Today our dogs are being diagnosed with a wide range of health problems that we consider to be ‘normal’ for our pets – skin problems, increased shedding, gassiness, chronically loose stools, intermittent vomiting, kidney problems, and even cancer.
It’s no coincidence that many of these issues have only become common since the introduction of processed, often grain-based, commercial pet foods, and yet we can often halt the march of these life-limiting diseases by simply feeding a more species-appropriate diet.
Why do we feed our dogs’ kibble?
Our canine companions have instinctively been eating a natural diet of meat and vegetables for thousands of years. An American electrician, James Spratt, concocted the first dog food after watching dogs around a shipyard eating scraps of discarded biscuits. Spratt’s company started to produce a biscuit (kibble) made from wheat, meat and vegetables and needed to increase their sales so they came up with the marketing idea that it was ‘bad’ to feed your dog table scraps (meat and vegetables) and encouraged dog owners to switch to their food instead because it was better for the dog, when in fact it was really just to increase sales.
The products were marketed as ‘complete’ foods, making the owner think it was all their dog needed, however this is a common misconception. In fact, processed ‘complete’ dog foods often contain the minimum requirements to maintain a basic level of health.
I really can’t shout that from the rooftops loud enough. Your pet food may only provide the minimum your dog needs not to be unwell. It may not help them be at their very best, or help their body stay in balance so that they can fight off illness and disease.
Sadly, today vets perpetuate this marketing trend, being paid commission by pet food manufacturers to sell their products to unwitting pet owners within their vet practice. I certainly fell for this when I was a new dog owner. I thought my vet new best about by dog’s dietary needs, so I bought the kibble they recommended and just happened to have on their shelves however, in my experience, vets have to-date received very little unbiased training on the nutritional requirements of dogs. They are brainwashed with ‘kibble is best’ propaganda from the three biggest pet food manufacturers:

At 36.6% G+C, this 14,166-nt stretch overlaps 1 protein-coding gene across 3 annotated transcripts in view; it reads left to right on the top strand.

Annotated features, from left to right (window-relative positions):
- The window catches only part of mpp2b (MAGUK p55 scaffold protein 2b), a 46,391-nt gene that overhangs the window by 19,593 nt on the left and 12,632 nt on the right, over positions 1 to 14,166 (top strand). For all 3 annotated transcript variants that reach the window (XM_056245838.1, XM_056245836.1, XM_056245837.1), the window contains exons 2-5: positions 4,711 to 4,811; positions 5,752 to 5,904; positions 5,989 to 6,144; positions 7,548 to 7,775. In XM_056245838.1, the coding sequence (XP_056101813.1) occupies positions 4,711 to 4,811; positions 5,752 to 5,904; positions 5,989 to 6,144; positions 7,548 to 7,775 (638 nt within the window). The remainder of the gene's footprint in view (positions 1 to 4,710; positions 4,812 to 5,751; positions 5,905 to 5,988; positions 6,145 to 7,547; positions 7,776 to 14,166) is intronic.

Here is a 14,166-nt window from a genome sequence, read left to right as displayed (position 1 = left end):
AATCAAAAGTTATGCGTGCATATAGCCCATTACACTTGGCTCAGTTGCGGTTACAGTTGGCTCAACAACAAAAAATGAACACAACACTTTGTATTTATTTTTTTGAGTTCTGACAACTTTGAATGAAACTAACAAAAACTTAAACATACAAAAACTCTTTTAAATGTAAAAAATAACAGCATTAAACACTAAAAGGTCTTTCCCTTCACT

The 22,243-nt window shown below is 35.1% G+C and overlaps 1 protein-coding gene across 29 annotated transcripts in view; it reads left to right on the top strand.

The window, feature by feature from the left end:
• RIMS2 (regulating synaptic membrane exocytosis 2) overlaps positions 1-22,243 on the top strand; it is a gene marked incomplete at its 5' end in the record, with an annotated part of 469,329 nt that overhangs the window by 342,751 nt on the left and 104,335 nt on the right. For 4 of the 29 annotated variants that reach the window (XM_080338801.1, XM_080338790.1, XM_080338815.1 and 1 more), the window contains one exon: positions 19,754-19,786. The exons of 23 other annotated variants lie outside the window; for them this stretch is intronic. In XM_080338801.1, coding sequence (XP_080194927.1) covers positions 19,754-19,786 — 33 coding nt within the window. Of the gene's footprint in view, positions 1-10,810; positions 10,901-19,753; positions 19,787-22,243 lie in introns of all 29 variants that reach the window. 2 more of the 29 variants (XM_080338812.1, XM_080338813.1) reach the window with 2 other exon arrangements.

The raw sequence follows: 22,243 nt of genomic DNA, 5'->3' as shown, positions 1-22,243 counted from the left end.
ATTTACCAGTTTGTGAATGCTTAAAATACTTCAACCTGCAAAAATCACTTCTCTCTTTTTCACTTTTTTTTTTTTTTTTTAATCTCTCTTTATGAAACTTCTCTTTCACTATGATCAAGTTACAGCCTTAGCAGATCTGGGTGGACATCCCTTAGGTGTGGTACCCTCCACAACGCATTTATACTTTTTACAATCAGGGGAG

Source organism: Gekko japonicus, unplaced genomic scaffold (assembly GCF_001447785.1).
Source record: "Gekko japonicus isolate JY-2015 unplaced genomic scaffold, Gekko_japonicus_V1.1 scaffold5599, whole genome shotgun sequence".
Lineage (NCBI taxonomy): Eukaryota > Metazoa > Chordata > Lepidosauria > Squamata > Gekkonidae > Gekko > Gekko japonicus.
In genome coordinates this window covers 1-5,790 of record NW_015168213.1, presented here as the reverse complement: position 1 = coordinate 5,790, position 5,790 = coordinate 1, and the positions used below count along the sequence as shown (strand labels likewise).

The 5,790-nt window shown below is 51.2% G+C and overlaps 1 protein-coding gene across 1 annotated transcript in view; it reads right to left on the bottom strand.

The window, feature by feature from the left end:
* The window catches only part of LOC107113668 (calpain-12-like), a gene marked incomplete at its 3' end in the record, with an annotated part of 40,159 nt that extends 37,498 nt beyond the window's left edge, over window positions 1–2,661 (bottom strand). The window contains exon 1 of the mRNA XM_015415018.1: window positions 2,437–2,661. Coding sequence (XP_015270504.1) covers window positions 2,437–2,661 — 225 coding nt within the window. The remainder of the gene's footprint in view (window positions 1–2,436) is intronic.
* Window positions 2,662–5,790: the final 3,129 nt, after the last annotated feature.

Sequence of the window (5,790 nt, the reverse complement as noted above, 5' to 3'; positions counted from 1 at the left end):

Mars – Eukanuba, James Wellbeloved, Cesar, Iams, Pedigree & Royal Canin
There are lots of fabulous dog foods on the market, include kibble – but you just need to know where to look and what to look for!
For far too long, pet food manufacturers have been able to get away with producing, frankly, awful foods for our pets. The companies best able to cut costs while maximising income reign supreme and while that might work in other industries, it is not good news for our pets and most consumers aren’t even aware that alternatives exist. David Jackson, creator of AllAboutDogFood
I’d highly recommend you take a look at AllAboutDogFood.co.uk – an independent website that can help you review and understand how your pet food measures up. Simply search for your dog’s food in the ‘dog food directory’ and see how it scores out of five, with 0.1 being lowest and 5 being highest. (You may have to scroll down below the ads at the top) to see this:
Click on the title and you’ll get a lot more information. Here are three big brands you may recognise from the high street:
I was shocked at how low Pedigree Complete (made by Mars) scores (0.1/5), which reinforces they concept that just because a food has lots of marketing money thrown at it, that doesn’t make it any good!
For the quick option, simply opt for a food that scores as close to 5/5 as possible. I’m not advocating any on this list – there are plenty of good, cheaper options – but using the search tool on the site, you can fill in your dog’s age and size, and rank the foods by highest rating to see the best options for your dog. These are a good indicator of quality if you don’t want to delve into why each food scores what it does. If you’re interested in the ‘why’ then read on!
What ingredients make a dog food good or bad?
Looking back at the AllAboutDogFood.co.uk results for Pedigree Puppy food as an example, take a look at the Nutrition section. The site lists the ingredients and those they consider to be controversial, unclear or low-grade are highlighted in red, with especially contentious ingredients in bold red.
If the ingredients lists sounds more like a chemistry experiment than a menu then I’d give it a miss! I’d choose dog foods that are made primarily from ingredients that you recognise and might be willing to eat yourself! If it’s made to look like peas and carrots, but isn’t actually peas or carrots, then it’s likely to be of a lower quality.
As in human food labelling, the largest ingredient is listed first, with the smallest quantity last. In dog foods we want the largest ingredient to be a quality (recognisable) protein source – meat, fish or egg – which it isn’t in this first example. (See the important note below about ingredient splitting though.)